I make chenille blankets 4 layers of flannel and clean machine after every bobbin love to keep it cleaned out.

  11. #61
    Super Member great aunt jacqui's Avatar
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    I save all the plastic containers that mints,gum or candy come in. "ice breakers"gum is in a round, flat container with a snap up lid. I can fit 8 bobbins in it for travel. Bought DD chocolate pearls $$ in a tin container at Michaels checkout. Cannot wait to grab that when she is done. Use your imagination they can be used fo any small sewing storage.

  12. #62
    Senior Member bobquilt3's Avatar
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    What is 505?

    Quote Originally Posted by OmaForFour
    I needed to make a pattern for handquilting that I could put on my candlemat without tracing the design on the material with something that might not come off.

    I printed the design by spraying 505 on to a piece of tracing paper, laying it on piece of printer paper smoothly and then running it through my inkjet printer to print the design on the tracing paper.

    Then I carefully removed the printer paper from the tracing paper and had exactly what I wanted which I laid onto the fabric. It stayed in place becuause of the 505 that was on it and I added a couple of pins for stability.

    I have no idea what special paper to print patterns would cost, but this works well and is always on hand to set up a design of my own choice from whatever source. It also pulls away from the stitching when I am done without a problem.

  13. #63
    Super Member MaggieLou's Avatar
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    Quote Originally Posted by maine ladybug
    I would be very careful about this. I was told when I bought my machine that anything magnetic can screw up your machine. Just like the computer you are using now, there are computer parts in the new machines. Even the pin holders you can buy to have you pins out in you should keep a distance from your machine. You may want to check with your dealer before you attach the magnetic strip to your machine. JMHO


    Quote Originally Posted by Carron
    I glued a narrow magnetic strip across the top front of my sewing machine. Then when I am sewing something that has the straight pins and as they approach the needle, I pull them out and stick them onto the magnetic strip. Nothing falling onto the floor or worse into the lap.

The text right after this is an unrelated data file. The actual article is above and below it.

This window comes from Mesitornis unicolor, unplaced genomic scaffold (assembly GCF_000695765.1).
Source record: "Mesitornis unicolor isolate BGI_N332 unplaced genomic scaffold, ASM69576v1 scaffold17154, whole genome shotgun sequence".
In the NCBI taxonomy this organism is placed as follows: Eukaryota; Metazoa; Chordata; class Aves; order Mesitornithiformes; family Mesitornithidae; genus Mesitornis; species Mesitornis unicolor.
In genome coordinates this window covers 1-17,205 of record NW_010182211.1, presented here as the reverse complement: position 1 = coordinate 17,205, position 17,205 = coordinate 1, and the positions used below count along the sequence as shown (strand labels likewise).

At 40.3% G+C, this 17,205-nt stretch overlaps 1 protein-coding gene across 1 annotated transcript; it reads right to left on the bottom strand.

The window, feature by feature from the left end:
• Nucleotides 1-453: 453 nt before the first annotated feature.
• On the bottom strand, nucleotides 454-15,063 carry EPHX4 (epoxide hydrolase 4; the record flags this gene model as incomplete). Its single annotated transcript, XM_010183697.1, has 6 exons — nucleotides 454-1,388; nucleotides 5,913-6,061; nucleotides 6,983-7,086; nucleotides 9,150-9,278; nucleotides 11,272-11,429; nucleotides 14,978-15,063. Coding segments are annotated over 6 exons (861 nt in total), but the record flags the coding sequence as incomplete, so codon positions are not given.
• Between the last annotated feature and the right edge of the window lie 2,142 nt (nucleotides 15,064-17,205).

This only works on the older non electronic machines. I have a magnetic strip on my older Kenmore that works perfectly.

  14. #64
    Super Member mommafank's Avatar
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    Quote Originally Posted by Central Ohio Quilter
    I have use the black office binder clips for holding together the layers of an interfaced tote bag that were way too thick to pin together. That worked very good!
    DD wants to write a book called 101 uses for binder clips---I already gave this one to her. Glad to hear others use them for that! I use them to hold the folds of a quilt that I was lap quilting.

  15. #65
    Super Member Arleners's Avatar
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    Quote Originally Posted by Annaquilts
    I have a very large heavy glass beer stein for that purpose. My quilt friends come over and use it too.
    For beer or thread?? :lol:

  16. #66
    Senior Member Chay's Avatar
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    You know those bags with pieces of tape that they use in hospitals to attach to a patient's bedside table for trash? I tape one to my ironing board as my thread garbage bag.

  17. #67
    Senior Member gellybean402's Avatar
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    I always seem to rip a pattern after one use so I trace the pattern onto a piece of interfacing (including all the markings) and cut it out. Now I have a pattern that won't tear and is very durable and will last forever!

  18. #68
    Super Member mhansen6's Avatar
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    One of my biggest problems is my cat. She would get up right behind my sewing machine and play with the strips coming out. I finally put a little chest right next to my sewing machine and made a little polar fleece top for it. Now she sleeps on that chest and stays away from my sewing machine. It is great, she is still right next to me but she doesn't get in my way any more. She is my sewing buddy.

  19. #69
    Super Member Baloonatic's Avatar
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    I ran around for weeks looking for the perfect container to refill the iron at my church sewing group. I wanted one like I have for my own iron, but never found one. One day someone left their bottled water in our sewing room, just one of those simple disposable water bottles like you can buy at any store by the case. The mouth is small and easy to fill the iron, it holds 3 refills, and I don't have to tote the hot iron to the bathroom to fill it!